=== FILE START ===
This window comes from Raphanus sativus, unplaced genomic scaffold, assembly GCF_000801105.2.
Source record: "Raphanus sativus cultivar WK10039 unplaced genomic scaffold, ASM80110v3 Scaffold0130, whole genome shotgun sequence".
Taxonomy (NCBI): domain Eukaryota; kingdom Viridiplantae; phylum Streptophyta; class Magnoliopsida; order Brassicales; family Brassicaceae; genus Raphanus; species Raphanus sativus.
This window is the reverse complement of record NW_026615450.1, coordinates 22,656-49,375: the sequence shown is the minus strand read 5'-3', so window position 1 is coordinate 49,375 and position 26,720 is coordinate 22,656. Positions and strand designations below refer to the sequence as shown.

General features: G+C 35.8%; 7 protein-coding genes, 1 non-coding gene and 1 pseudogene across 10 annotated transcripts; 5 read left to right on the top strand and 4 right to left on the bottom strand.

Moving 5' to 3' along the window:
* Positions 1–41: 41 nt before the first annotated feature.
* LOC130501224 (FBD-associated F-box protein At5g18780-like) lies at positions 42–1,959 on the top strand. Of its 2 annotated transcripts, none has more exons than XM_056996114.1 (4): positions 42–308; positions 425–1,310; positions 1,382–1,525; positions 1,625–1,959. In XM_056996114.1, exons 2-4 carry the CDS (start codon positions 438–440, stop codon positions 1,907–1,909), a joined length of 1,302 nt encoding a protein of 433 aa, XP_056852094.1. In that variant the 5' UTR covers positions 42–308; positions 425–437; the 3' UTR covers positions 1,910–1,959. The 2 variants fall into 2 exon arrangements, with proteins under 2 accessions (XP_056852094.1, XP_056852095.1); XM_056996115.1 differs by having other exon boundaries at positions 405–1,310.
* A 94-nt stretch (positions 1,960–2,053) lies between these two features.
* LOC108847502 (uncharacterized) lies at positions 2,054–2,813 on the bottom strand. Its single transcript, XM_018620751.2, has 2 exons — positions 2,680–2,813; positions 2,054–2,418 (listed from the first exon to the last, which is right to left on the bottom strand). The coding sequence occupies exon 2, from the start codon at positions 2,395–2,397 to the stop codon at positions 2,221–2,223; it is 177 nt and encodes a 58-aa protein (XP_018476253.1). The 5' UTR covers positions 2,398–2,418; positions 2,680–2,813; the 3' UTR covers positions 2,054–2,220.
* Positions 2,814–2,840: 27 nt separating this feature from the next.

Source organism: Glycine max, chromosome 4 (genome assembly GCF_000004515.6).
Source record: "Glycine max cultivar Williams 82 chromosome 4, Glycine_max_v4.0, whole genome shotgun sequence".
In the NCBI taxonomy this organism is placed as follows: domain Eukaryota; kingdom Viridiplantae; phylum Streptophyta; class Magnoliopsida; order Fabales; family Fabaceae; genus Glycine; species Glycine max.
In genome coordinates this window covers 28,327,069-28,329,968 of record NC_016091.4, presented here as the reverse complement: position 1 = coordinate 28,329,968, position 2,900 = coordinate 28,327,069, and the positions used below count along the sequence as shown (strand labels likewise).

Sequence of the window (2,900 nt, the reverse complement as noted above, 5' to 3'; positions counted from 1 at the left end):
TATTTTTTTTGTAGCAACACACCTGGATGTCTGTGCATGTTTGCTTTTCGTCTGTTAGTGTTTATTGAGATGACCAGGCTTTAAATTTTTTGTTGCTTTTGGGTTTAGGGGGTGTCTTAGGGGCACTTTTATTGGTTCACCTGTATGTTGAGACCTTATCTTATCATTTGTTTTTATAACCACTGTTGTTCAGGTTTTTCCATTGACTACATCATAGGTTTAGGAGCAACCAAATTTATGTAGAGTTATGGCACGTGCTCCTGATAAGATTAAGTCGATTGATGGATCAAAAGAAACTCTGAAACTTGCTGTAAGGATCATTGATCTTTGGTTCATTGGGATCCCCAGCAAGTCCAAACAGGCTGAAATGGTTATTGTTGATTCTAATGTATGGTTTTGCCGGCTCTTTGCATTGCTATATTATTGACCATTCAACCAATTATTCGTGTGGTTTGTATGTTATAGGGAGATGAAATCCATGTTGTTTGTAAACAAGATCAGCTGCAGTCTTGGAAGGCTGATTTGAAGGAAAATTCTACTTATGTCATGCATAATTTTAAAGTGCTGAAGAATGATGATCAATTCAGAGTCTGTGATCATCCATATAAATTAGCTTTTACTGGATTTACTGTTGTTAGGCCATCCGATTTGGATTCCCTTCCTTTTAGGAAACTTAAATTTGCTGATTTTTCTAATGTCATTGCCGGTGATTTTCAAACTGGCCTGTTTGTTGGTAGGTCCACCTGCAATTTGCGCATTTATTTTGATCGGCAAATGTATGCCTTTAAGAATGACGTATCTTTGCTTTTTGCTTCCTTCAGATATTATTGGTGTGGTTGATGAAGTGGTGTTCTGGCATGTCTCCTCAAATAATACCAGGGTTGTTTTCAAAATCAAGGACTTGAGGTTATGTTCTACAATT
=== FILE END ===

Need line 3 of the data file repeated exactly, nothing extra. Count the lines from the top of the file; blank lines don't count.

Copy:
Taxonomy (NCBI): domain Eukaryota; kingdom Viridiplantae; phylum Streptophyta; class Magnoliopsida; order Brassicales; family Brassicaceae; genus Raphanus; species Raphanus sativus.